The replay machine is running for the Lions' Thanksgiving Day game against the Packers, and the theme hasn’t changed from the last few weeks.
Must-win game, race on in the NFC North, test of their ability to bounce back and stay on top of the division – it hasn’t changed in the last month of the season.
But with five games left, has the situation become more critical for the Lions? How do you expect them to handle the pressure of being in a division race that this team is experiencing together for the first time, and was
Mike: Critical is overstating it, but not by much. A last-game showdown for a division title or wild-card playoff berth is a critical situation. That’s when it’s win or go home.
That isn’t the case for the Lions or Packers because there are four games left after Thursday.
However, from the Lions perspective, a loss would be devastating. A third-straight loss would drop them into third place behind the Bears (6-5 going into Sunday’s game with the Vikings) and Packers, and the schedule that once was in their advantage – four of the last six games at home – would work against them.
The Lions cannot be in a chase mode going into the final week because the Packers are playing the Bears. One team is going to win that game – yes, I’m discounting the remote chance of a tie. If the Lions are behind both teams going into the last week, they won’t be able to win the North, and they’ll miss the playoffs.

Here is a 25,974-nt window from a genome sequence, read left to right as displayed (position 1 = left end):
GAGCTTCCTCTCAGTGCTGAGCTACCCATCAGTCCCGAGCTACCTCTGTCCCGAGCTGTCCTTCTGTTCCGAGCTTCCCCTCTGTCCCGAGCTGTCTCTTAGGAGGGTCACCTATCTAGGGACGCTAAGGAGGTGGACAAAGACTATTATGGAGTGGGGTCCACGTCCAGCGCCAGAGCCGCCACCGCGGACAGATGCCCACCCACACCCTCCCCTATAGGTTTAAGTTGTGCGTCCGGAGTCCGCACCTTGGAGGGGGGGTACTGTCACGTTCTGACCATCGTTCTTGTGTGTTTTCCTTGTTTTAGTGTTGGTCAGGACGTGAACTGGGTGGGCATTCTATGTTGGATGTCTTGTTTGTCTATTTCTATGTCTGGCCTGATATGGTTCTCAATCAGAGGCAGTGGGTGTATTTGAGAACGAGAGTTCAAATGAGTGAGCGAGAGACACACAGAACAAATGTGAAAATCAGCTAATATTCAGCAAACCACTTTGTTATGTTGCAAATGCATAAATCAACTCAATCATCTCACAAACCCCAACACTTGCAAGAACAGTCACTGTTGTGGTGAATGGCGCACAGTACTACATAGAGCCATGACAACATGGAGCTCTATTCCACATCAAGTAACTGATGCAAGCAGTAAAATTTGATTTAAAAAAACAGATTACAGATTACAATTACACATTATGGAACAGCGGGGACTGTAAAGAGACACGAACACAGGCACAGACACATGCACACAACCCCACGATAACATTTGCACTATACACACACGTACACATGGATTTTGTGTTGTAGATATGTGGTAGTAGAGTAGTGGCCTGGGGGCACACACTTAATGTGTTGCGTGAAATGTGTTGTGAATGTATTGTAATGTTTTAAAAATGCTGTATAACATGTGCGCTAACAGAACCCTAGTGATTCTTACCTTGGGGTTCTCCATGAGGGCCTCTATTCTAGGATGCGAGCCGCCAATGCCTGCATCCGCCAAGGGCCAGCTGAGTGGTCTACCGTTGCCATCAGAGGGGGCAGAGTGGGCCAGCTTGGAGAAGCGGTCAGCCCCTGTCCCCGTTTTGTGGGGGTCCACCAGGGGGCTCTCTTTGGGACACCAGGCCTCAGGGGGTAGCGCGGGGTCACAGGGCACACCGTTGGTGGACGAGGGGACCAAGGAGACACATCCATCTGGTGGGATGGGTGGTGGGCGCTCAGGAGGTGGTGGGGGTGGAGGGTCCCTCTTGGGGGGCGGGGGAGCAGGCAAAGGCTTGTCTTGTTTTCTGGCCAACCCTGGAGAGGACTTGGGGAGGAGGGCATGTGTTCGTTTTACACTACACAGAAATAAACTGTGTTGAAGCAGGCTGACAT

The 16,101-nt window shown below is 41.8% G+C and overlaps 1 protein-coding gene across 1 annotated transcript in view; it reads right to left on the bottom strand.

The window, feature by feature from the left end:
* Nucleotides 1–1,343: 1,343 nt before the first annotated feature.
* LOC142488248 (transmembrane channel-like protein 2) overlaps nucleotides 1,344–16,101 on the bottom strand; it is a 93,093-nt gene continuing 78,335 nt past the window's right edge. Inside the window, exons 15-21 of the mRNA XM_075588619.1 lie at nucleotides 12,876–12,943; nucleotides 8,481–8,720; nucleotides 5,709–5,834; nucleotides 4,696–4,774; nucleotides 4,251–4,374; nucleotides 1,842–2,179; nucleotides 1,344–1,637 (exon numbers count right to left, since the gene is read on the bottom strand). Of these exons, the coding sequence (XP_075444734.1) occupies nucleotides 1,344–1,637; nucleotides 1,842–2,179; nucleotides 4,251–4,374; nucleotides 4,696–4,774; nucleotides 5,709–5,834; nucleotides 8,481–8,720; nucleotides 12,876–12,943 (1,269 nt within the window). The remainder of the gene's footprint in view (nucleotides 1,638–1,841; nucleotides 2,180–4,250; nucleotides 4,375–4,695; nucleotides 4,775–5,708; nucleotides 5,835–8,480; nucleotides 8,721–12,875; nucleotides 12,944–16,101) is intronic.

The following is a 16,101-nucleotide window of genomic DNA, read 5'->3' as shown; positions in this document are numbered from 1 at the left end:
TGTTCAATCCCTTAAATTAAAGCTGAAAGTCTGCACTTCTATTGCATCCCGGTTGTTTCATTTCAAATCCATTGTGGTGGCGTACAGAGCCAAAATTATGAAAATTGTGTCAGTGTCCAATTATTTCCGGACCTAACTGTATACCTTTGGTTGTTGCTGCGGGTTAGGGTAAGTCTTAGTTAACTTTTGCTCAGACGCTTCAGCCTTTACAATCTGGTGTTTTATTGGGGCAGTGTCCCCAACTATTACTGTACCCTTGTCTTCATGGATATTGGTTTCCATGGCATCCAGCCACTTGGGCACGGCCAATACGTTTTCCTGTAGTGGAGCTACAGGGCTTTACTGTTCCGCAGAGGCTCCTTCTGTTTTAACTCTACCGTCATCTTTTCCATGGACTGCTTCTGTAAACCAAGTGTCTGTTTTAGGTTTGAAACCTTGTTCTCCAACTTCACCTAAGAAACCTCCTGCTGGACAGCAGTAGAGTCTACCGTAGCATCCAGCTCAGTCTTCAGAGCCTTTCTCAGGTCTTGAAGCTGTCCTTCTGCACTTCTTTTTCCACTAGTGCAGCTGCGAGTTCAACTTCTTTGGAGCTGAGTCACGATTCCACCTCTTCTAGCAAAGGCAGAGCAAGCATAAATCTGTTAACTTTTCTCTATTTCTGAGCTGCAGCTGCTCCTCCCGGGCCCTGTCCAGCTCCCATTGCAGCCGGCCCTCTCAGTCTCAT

That would be devastating for a team that once was 6-3.
Is all of that putting too much on Thursday’s game and looking too far ahead?
Tim: I don’t think so.
Losing Thursday doesn’t put them out of the race, but it’ll be a huge psychological downer having once been 6-3 with the two teams trailing in the division without their starting quarterbacks over that stretch.
The Lions don’t want any part of having to play catch-up once Aaron Rodgers comes back for Green Bay, and that’s likely to be the game after Thursday’s game in Detroit. They might not lose again.
I’m just not sure this team could overcome losing two-straight to losing opponents – one at home to Tampa Bay (3-8) – and then losing a national televised game at home on Thanksgiving to a division opponent starting a backup quarterback.
Thursday is a big game for these players and these coaches.
Mike: Bush was a little right, but Stafford was a lot right. The Lions need action and performance, not talk.
There was a players council meeting on Monday, but no full-squad, players-only meeting. That should be enough.
What is there to talk about at this stage of the season? This is a performance-based business, not a debate society or social networking. Players spend enough time together in the meeting room, on the practice field and in the locker room.
It’s good and well intentioned on Bush’s part that he’s looking for a solution to fix what’s holding the Lions back, but it has to be done on field.
Are you with me on this, or do we need to talk it over?